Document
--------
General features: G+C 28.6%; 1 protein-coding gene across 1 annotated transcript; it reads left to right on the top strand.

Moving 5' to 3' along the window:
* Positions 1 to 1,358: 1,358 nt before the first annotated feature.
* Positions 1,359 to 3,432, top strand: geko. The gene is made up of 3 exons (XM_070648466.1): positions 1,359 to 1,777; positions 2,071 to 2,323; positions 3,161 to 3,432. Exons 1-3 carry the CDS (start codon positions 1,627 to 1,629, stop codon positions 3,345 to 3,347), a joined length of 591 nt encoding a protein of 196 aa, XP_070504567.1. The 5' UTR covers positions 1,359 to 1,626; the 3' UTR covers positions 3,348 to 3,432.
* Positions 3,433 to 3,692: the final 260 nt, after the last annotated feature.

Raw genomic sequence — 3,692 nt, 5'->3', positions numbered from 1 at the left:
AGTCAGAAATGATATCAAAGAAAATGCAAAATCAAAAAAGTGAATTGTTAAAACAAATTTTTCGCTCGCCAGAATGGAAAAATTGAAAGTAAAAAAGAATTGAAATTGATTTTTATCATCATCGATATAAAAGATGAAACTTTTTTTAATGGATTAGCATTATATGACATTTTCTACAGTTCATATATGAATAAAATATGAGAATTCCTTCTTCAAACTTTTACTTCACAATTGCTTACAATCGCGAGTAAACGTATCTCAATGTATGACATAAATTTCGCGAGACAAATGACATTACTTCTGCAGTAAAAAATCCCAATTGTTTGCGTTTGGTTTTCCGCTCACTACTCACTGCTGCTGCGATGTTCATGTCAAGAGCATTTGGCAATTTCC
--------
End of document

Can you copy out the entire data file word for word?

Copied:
General features: G+C 28.6%; 1 protein-coding gene across 1 annotated transcript; it reads left to right on the top strand.

Moving 5' to 3' along the window:
* Positions 1 to 1,358: 1,358 nt before the first annotated feature.
* Positions 1,359 to 3,432, top strand: geko. The gene is made up of 3 exons (XM_070648466.1): positions 1,359 to 1,777; positions 2,071 to 2,323; positions 3,161 to 3,432. Exons 1-3 carry the CDS (start codon positions 1,627 to 1,629, stop codon positions 3,345 to 3,347), a joined length of 591 nt encoding a protein of 196 aa, XP_070504567.1. The 5' UTR covers positions 1,359 to 1,626; the 3' UTR covers positions 3,348 to 3,432.
* Positions 3,433 to 3,692: the final 260 nt, after the last annotated feature.

Raw genomic sequence — 3,692 nt, 5'->3', positions numbered from 1 at the left:
AGTCAGAAATGATATCAAAGAAAATGCAAAATCAAAAAAGTGAATTGTTAAAACAAATTTTTCGCTCGCCAGAATGGAAAAATTGAAAGTAAAAAAGAATTGAAATTGATTTTTATCATCATCGATATAAAAGATGAAACTTTTTTTAATGGATTAGCATTATATGACATTTTCTACAGTTCATATATGAATAAAATATGAGAATTCCTTCTTCAAACTTTTACTTCACAATTGCTTACAATCGCGAGTAAACGTATCTCAATGTATGACATAAATTTCGCGAGACAAATGACATTACTTCTGCAGTAAAAAATCCCAATTGTTTGCGTTTGGTTTTCCGCTCACTACTCACTGCTGCTGCGATGTTCATGTCAAGAGCATTTGGCAATTTCC